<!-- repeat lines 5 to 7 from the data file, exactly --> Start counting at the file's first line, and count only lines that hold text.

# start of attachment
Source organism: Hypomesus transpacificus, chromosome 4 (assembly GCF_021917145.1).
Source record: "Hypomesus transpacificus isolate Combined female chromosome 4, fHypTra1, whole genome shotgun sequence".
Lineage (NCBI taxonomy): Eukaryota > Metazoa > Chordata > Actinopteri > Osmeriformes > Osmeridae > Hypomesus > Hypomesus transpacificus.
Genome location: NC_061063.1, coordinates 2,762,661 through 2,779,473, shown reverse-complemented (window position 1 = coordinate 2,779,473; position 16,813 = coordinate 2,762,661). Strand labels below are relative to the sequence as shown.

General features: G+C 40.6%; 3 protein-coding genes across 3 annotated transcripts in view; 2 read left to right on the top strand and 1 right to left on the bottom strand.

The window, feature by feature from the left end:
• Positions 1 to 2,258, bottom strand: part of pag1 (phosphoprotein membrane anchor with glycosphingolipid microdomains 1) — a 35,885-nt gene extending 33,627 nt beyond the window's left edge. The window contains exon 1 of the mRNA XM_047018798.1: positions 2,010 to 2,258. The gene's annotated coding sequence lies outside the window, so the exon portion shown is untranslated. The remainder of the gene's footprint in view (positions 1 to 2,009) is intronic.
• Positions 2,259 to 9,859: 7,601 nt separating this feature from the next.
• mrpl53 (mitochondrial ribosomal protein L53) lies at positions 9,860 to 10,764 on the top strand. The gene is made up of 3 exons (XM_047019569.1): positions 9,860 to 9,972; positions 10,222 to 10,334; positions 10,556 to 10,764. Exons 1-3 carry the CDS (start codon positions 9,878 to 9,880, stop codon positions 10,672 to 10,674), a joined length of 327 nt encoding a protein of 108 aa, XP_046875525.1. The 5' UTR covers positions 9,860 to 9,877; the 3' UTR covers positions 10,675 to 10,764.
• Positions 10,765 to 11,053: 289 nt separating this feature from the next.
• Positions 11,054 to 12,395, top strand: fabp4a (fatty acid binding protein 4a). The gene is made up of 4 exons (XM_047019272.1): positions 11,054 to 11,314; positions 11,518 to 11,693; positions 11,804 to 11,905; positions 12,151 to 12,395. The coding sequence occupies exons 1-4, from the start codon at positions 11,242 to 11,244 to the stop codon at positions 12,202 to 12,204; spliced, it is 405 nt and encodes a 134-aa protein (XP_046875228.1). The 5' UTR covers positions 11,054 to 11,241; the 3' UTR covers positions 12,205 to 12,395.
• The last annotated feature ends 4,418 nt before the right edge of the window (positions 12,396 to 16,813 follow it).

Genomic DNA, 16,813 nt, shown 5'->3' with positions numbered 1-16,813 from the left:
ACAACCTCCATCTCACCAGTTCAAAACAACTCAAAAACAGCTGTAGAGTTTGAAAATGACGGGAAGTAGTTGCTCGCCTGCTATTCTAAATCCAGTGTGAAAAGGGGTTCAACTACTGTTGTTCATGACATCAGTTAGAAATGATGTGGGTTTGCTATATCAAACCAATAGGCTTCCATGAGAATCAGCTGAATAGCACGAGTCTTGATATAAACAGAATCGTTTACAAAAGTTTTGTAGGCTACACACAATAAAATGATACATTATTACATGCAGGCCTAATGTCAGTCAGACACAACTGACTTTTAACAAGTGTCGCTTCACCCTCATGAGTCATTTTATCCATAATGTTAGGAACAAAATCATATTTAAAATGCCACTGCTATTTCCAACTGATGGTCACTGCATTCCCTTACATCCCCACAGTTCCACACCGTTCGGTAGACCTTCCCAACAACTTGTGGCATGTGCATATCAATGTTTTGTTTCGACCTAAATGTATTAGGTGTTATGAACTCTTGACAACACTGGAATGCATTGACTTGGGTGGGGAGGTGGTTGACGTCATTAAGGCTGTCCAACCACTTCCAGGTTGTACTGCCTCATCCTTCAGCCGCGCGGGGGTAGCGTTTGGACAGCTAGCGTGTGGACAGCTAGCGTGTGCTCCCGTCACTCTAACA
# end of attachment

General features: G+C 40.6%; 3 protein-coding genes across 3 annotated transcripts in view; 2 read left to right on the top strand and 1 right to left on the bottom strand.

The window, feature by feature from the left end:
• Positions 1 to 2,258, bottom strand: part of pag1 (phosphoprotein membrane anchor with glycosphingolipid microdomains 1) — a 35,885-nt gene extending 33,627 nt beyond the window's left edge. The window contains exon 1 of the mRNA XM_047018798.1: positions 2,010 to 2,258. The gene's annotated coding sequence lies outside the window, so the exon portion shown is untranslated. The remainder of the gene's footprint in view (positions 1 to 2,009) is intronic.